When is memory loss more serious than normal aging?

Coming to terms with the possible onset of a more serious condition can be difficult.

It’s common for people as they get older to experience some difficulty with memory — such things as forgetting a birthday or misplacing car keys. But what if it is persistent? How can aging adults tell what causes memory loss and forgetfulness?

For adults, particularly in their 60s and 70s, forgetfulness often is seen as a normal component of aging. But where simple forgetfulness might indicate preoccupation or a lack of focus, continuing issues with memory loss can cause a heightened fear of dementia or Alzheimer’s disease.

“Sometimes it takes some extra time to remember a name or a word in a conversation,” said Rachel Hart, D.O., a geriatric medicine specialist with Norton Neuroscience Institute Memory Center. “Usually these changes are not a threat to how you go about your daily life.”

Coming to terms with memory loss and the possible onset of a more serious condition can be difficult. Getting a prompt diagnosis from a doctor is key in determining if further testing is required.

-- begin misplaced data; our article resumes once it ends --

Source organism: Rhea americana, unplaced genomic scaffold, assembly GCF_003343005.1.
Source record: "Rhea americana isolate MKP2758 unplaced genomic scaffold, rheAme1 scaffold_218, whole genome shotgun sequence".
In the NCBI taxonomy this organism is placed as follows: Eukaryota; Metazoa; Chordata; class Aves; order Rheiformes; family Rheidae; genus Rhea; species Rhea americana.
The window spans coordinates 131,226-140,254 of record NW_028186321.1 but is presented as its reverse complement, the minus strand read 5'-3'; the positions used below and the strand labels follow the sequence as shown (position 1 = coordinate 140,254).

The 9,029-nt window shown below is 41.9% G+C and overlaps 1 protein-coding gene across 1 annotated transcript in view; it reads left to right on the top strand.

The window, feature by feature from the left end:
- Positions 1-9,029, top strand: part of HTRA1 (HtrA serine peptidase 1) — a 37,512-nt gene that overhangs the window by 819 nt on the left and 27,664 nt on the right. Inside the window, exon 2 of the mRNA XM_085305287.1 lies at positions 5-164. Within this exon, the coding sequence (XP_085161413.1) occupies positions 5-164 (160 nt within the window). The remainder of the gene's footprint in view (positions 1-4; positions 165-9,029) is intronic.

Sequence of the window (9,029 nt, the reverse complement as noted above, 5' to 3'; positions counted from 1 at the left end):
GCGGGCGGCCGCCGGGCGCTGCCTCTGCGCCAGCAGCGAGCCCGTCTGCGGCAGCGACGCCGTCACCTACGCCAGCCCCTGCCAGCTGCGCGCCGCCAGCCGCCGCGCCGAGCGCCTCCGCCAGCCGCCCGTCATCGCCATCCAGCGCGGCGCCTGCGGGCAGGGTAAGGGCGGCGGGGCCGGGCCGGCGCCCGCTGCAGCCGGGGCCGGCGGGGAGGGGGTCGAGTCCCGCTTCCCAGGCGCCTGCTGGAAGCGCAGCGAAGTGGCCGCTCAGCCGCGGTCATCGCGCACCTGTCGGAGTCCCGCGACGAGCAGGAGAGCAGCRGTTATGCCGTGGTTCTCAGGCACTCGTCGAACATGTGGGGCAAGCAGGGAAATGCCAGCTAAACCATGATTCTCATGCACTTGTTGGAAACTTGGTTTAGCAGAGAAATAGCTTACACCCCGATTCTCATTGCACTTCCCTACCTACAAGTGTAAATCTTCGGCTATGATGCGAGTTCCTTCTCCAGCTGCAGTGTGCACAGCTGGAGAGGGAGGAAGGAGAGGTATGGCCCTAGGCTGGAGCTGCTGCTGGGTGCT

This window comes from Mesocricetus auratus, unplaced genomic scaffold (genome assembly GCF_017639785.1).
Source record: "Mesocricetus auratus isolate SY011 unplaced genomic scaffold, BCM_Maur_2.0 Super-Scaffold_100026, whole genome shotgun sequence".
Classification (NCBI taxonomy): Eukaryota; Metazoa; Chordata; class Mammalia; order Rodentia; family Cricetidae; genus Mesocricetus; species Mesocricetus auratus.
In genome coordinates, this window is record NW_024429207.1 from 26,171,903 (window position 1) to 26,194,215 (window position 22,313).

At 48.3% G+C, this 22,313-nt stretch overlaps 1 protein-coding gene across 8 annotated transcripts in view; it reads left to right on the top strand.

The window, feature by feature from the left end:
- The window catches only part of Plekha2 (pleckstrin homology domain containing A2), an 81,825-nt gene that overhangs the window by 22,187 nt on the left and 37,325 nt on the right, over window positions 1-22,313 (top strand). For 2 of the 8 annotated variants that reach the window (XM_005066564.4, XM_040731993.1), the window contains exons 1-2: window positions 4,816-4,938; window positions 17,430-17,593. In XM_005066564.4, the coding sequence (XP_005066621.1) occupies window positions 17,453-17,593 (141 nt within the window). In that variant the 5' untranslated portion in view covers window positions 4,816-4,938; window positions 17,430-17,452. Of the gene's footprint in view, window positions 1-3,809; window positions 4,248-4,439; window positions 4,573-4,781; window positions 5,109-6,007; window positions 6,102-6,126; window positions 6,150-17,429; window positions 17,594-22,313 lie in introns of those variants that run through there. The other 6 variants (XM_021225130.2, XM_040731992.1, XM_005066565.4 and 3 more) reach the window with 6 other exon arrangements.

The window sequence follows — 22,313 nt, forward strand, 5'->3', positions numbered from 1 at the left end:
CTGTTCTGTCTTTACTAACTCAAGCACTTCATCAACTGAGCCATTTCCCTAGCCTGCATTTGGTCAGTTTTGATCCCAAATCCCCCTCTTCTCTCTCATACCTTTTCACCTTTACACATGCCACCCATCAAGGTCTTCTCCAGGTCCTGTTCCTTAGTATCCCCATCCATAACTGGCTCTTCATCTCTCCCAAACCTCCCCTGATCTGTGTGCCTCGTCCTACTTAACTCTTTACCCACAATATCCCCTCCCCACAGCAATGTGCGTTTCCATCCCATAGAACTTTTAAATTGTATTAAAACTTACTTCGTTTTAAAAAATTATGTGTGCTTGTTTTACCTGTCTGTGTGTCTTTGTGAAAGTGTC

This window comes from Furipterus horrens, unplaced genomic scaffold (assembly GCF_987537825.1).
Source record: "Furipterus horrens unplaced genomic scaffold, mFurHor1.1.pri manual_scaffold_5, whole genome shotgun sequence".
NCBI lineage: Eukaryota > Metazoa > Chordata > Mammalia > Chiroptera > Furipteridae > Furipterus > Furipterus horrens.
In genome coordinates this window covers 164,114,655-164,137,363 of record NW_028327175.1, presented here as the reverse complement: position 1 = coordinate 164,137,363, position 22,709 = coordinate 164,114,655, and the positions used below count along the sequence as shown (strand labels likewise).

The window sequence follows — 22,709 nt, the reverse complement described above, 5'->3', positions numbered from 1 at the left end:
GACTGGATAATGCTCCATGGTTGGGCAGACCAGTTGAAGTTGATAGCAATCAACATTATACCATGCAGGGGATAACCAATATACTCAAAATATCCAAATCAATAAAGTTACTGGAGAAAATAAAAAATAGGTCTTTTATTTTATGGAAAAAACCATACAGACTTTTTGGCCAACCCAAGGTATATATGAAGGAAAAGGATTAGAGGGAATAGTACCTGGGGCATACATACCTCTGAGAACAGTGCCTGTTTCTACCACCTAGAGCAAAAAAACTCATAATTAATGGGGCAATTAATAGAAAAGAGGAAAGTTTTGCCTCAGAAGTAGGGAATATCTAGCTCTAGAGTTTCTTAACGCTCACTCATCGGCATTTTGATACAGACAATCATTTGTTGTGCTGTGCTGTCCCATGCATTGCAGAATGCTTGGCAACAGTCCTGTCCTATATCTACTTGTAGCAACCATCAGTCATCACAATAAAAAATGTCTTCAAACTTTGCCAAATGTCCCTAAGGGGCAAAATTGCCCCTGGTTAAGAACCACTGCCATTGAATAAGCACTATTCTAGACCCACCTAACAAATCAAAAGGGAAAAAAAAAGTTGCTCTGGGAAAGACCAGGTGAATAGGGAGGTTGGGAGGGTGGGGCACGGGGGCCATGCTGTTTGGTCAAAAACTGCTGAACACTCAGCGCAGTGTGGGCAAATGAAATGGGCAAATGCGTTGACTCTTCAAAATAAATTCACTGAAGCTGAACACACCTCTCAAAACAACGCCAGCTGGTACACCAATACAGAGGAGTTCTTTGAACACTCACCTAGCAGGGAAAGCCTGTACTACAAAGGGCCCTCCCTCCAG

Memory loss, forgetfulness and aging

Forget what day it is but remember it later? Can’t remember the date or time of an appointment? Having trouble recalling a name? All of these difficulties can be frustrating, but they are typical symptoms of forgetfulness that comes with age.

Lack of sleep, stress or anxiety, or even medications can play a role in occasional memory loss. Techniques such as creating lists or taking notes can help make these moments of forgetfulness less troubling and cut down on any disruptions to your daily routine.

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Memory loss and dementia

Dementia includes not only memory loss but difficulties with cognition and the ability to carry on one’s life and daily activities. Signs of dementia often will include:

  • Issues with language skills
  • Difficulty paying attention or completing a task
  • Irritability or changes in personality
  • Disorientation while walking or driving in a familiar area
  • Asking the same questions repeatedly
  • Continually misplacing items

Alzheimer’s disease is the most common cause of dementia. While memory loss and forgetfulness due to aging share many of the same symptoms, dementia will get worse with time and affects relationships with friends and family.

When to see your doctor about memory loss

When ongoing memory loss and forgetfulness require medical attention, your doctor may ask a simple set of questions in order to assess the severity of the impairment. The questions might touch on the onset of the symptoms, the type of tasks that seem difficult, whether you’ve started any new drug, or if a recent head injury or other trauma may have occurred.

Further blood and brain-image testing also may be required in order to give an accurate diagnosis, develop a care plan and provide support.

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